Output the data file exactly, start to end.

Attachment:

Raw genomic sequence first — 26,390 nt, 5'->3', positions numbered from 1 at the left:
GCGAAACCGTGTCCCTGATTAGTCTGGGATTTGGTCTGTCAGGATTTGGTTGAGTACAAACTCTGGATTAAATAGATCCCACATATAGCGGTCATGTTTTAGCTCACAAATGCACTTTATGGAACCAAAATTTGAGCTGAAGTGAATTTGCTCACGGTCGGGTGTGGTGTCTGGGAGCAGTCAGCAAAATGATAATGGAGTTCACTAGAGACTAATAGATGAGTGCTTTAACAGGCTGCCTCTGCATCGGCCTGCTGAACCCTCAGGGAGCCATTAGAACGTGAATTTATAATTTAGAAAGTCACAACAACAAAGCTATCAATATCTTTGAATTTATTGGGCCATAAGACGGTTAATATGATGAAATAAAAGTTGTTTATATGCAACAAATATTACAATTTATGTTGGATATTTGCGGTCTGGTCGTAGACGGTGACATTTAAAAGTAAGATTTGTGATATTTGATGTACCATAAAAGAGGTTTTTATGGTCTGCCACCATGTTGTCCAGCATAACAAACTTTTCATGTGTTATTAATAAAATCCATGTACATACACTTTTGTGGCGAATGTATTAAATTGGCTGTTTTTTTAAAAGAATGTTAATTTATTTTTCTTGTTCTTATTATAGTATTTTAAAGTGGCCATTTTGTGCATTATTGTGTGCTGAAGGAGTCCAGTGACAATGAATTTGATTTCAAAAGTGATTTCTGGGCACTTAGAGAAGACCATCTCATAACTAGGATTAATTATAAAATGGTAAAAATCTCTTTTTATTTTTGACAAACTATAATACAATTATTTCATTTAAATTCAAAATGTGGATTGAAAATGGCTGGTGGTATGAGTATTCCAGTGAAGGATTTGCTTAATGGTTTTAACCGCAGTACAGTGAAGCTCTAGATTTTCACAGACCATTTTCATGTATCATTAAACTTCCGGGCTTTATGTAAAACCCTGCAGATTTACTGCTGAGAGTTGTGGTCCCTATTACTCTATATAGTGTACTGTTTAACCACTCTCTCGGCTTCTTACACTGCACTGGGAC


Raw genomic sequence first — 26,390 nt, 5'->3', positions numbered from 1 at the left:
GCGAAACCGTGTCCCTGATTAGTCTGGGATTTGGTCTGTCAGGATTTGGTTGAGTACAAACTCTGGATTAAATAGATCCCACATATAGCGGTCATGTTTTAGCTCACAAATGCACTTTATGGAACCAAAATTTGAGCTGAAGTGAATTTGCTCACGGTCGGGTGTGGTGTCTGGGAGCAGTCAGCAAAATGATAATGGAGTTCACTAGAGACTAATAGATGAGTGCTTTAACAGGCTGCCTCTGCATCGGCCTGCTGAACCCTCAGGGAGCCATTAGAACGTGAATTTATAATTTAGAAAGTCACAACAACAAAGCTATCAATATCTTTGAATTTATTGGGCCATAAGACGGTTAATATGATGAAATAAAAGTTGTTTATATGCAACAAATATTACAATTTATGTTGGATATTTGCGGTCTGGTCGTAGACGGTGACATTTAAAAGTAAGATTTGTGATATTTGATGTACCATAAAAGAGGTTTTTATGGTCTGCCACCATGTTGTCCAGCATAACAAACTTTTCATGTGTTATTAATAAAATCCATGTACATACACTTTTGTGGCGAATGTATTAAATTGGCTGTTTTTTTAAAAGAATGTTAATTTATTTTTCTTGTTCTTATTATAGTATTTTAAAGTGGCCATTTTGTGCATTATTGTGTGCTGAAGGAGTCCAGTGACAATGAATTTGATTTCAAAAGTGATTTCTGGGCACTTAGAGAAGACCATCTCATAACTAGGATTAATTATAAAATGGTAAAAATCTCTTTTTATTTTTGACAAACTATAATACAATTATTTCATTTAAATTCAAAATGTGGATTGAAAATGGCTGGTGGTATGAGTATTCCAGTGAAGGATTTGCTTAATGGTTTTAACCGCAGTACAGTGAAGCTCTAGATTTTCACAGACCATTTTCATGTATCATTAAACTTCCGGGCTTTATGTAAAACCCTGCAGATTTACTGCTGAGAGTTGTGGTCCCTATTACTCTATATAGTGTACTGTTTAACCACTCTCTCGGCTTCTTACACTGCACTGGGAC